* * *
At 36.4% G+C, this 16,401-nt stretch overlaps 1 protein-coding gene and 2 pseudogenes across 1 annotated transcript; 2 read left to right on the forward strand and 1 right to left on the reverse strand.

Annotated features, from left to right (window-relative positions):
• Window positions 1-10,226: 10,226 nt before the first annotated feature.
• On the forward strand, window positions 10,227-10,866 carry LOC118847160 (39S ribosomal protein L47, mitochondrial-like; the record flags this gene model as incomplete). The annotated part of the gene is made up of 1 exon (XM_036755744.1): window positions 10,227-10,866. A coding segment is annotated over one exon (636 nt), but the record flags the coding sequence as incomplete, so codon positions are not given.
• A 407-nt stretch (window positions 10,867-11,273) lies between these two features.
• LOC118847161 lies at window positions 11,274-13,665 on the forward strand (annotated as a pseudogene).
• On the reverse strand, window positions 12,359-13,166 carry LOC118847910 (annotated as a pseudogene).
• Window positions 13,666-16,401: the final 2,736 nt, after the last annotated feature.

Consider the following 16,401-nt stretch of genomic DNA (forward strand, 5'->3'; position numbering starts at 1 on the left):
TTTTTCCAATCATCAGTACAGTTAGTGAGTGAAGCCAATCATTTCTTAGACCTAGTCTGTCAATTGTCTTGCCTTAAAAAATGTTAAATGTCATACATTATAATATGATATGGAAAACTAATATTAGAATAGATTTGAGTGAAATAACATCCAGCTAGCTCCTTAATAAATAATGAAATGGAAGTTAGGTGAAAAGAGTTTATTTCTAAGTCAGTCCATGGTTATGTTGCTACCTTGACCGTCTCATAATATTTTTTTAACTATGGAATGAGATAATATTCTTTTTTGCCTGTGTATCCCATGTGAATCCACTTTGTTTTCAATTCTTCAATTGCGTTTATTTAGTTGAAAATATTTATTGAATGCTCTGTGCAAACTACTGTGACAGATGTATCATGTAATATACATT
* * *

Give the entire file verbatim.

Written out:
At 36.4% G+C, this 16,401-nt stretch overlaps 1 protein-coding gene and 2 pseudogenes across 1 annotated transcript; 2 read left to right on the forward strand and 1 right to left on the reverse strand.

Annotated features, from left to right (window-relative positions):
• Window positions 1-10,226: 10,226 nt before the first annotated feature.
• On the forward strand, window positions 10,227-10,866 carry LOC118847160 (39S ribosomal protein L47, mitochondrial-like; the record flags this gene model as incomplete). The annotated part of the gene is made up of 1 exon (XM_036755744.1): window positions 10,227-10,866. A coding segment is annotated over one exon (636 nt), but the record flags the coding sequence as incomplete, so codon positions are not given.
• A 407-nt stretch (window positions 10,867-11,273) lies between these two features.
• LOC118847161 lies at window positions 11,274-13,665 on the forward strand (annotated as a pseudogene).
• On the reverse strand, window positions 12,359-13,166 carry LOC118847910 (annotated as a pseudogene).
• Window positions 13,666-16,401: the final 2,736 nt, after the last annotated feature.

Consider the following 16,401-nt stretch of genomic DNA (forward strand, 5'->3'; position numbering starts at 1 on the left):
TTTTTCCAATCATCAGTACAGTTAGTGAGTGAAGCCAATCATTTCTTAGACCTAGTCTGTCAATTGTCTTGCCTTAAAAAATGTTAAATGTCATACATTATAATATGATATGGAAAACTAATATTAGAATAGATTTGAGTGAAATAACATCCAGCTAGCTCCTTAATAAATAATGAAATGGAAGTTAGGTGAAAAGAGTTTATTTCTAAGTCAGTCCATGGTTATGTTGCTACCTTGACCGTCTCATAATATTTTTTTAACTATGGAATGAGATAATATTCTTTTTTGCCTGTGTATCCCATGTGAATCCACTTTGTTTTCAATTCTTCAATTGCGTTTATTTAGTTGAAAATATTTATTGAATGCTCTGTGCAAACTACTGTGACAGATGTATCATGTAATATACATT